Given that most selenium tests are of the multi-step variety there would have to be some way to name the individual steps.

The output would also have to be decided upon. Uploading to WebPagetest and creating “tests” for each step would be the easiest and allow for richer data (video, timeline, tcpdump, etc) but it might be possible to do a local HAR dump as well.

No promises, it’s just an area we wanted to move towards as the core technology is pretty stable now (at least on Windows).

Here are some of the reasons WPT was chosen in this case:

  1. Also wanted to an instance of the HTTP Archive to track performance trends over time - in this instance of the HTTP Archive can click on a chart to dive into the test results.

  2. When test results are out of normal WPT gives an easy way to examine the results, repeat tests etc.

  3. Starting to use some metrics e.g. SpeedIndex that are only available in WPT

  4. Allows testing performance across browsers including iPhone and iPad (and where third-party content is involved it not unusual to find it varies by browser)

There have been discussions in the past about how proxies like BrowserMob may to alter connection behaviour (not sure how much it still applies but there are likely to be some effects, due to the reduced latency to the proxy, and the internal behaviour of the proxy)

In other situations I might be tempted to go with the PhantomJS approach - Wesley Hales & Ryan Bridges covered this a bit

My only reluctance about an approach based on PhantomJS is the limited information we can get out of it, and the current limitations of the HAR format i.e. it’s missing entries we commonly used in performance testing.

I’m really not sure what the perfect solution looks like. Recording data passively similar to a RUM system would be really interesting. I think what you are suggesting is more ideal then let’s say a BrowserMob integration with Selenium, which is the direction most folks go when they want HAR analysis from their Selenium scripts.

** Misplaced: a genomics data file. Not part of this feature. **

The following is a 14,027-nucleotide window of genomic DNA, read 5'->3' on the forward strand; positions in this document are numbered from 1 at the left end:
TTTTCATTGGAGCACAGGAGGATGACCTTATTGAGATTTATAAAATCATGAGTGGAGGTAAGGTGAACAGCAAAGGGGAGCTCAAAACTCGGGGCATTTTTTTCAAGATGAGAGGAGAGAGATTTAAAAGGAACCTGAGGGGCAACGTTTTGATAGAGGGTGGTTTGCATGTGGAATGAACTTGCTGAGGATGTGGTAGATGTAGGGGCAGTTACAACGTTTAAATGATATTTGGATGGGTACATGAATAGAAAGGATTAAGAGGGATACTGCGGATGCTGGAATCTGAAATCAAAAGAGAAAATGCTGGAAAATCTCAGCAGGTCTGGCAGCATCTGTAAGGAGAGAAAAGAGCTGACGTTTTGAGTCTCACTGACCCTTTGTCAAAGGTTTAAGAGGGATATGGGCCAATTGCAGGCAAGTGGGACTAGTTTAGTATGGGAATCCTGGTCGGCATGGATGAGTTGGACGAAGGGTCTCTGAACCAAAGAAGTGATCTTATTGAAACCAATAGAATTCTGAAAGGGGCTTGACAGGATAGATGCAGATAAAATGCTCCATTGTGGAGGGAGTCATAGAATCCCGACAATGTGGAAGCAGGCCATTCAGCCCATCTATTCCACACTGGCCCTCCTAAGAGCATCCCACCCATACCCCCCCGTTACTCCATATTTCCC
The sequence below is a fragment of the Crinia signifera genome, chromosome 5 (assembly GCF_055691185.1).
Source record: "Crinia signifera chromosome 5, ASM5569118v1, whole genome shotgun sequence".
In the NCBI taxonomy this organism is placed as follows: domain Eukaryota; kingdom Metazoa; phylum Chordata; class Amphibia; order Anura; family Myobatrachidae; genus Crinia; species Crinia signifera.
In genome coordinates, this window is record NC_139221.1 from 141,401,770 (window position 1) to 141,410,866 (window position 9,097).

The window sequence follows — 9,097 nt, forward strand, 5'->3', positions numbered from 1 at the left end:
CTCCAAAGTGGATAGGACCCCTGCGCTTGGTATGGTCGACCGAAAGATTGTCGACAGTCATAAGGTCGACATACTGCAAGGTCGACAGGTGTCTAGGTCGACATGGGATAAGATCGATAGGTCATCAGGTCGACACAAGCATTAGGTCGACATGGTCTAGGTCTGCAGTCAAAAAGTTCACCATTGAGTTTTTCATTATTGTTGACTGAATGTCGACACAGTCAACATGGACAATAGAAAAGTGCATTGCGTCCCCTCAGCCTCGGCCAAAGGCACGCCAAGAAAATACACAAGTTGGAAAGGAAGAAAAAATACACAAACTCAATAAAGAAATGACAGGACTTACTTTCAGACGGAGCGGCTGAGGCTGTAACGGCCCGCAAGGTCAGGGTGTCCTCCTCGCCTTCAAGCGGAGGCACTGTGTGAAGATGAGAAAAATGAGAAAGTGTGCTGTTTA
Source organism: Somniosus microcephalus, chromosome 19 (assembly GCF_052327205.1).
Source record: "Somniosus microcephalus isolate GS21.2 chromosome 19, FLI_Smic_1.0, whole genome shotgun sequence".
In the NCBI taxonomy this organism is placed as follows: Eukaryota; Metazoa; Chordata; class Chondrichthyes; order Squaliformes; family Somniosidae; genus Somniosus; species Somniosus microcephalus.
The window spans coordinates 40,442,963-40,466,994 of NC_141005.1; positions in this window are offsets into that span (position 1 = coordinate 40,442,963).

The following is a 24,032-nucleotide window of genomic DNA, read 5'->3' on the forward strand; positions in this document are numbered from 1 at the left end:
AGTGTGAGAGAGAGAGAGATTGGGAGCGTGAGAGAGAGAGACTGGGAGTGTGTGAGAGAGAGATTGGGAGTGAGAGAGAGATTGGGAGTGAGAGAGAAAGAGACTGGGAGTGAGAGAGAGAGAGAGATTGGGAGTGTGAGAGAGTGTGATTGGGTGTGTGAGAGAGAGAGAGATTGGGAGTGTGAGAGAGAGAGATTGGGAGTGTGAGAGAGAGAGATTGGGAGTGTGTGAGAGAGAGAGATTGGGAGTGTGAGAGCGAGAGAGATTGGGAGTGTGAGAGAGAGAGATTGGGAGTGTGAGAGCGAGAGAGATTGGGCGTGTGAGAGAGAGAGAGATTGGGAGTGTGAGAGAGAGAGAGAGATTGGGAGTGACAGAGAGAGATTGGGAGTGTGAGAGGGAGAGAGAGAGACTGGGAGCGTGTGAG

Of course there would have to be compromises, but I doubt the compromises would be substantial…

Sounds like we are all coming to the same conclusion that WPT gives us the most complete picture right now that the others do not. Seems to be more fidelity of data with WPT that just gets missed with Selenium/BrowserMob and PhantomJS.

Thanks for the replies…


I’ve only just seen this, so a bit late to the party - we have had WPT running in CI for at least 12 months using ThoughtWorks GO.

Sure we had some pain, but it was mostly to do with standing up windows desktops rather than anything really thorny. That and running out of disk space for the mySql back end - its amazing how much data WPT generates.


Rather than focusing on a CI, we’re working to scale WPT. Individual WPT runs (even in batches of 10) are not entirely useful, since a bad network connection or momentary web server issues lead to bad performance numbers.

I wrote a node wrapper that uses the webpagetest-api node module that makes scheduling large number of tests easier and stores the data in mongodb. I can say, run 1000 tests on Chrome and it will load balance across all WPT instances with Chrome installed in batches of 10. We’re still working on the sprint release testing practices, but currently I run 60 tests on 10-15 page types in all supported browsers (including iPhone and iPad and hopefully soon android 4.4 when I can get it working).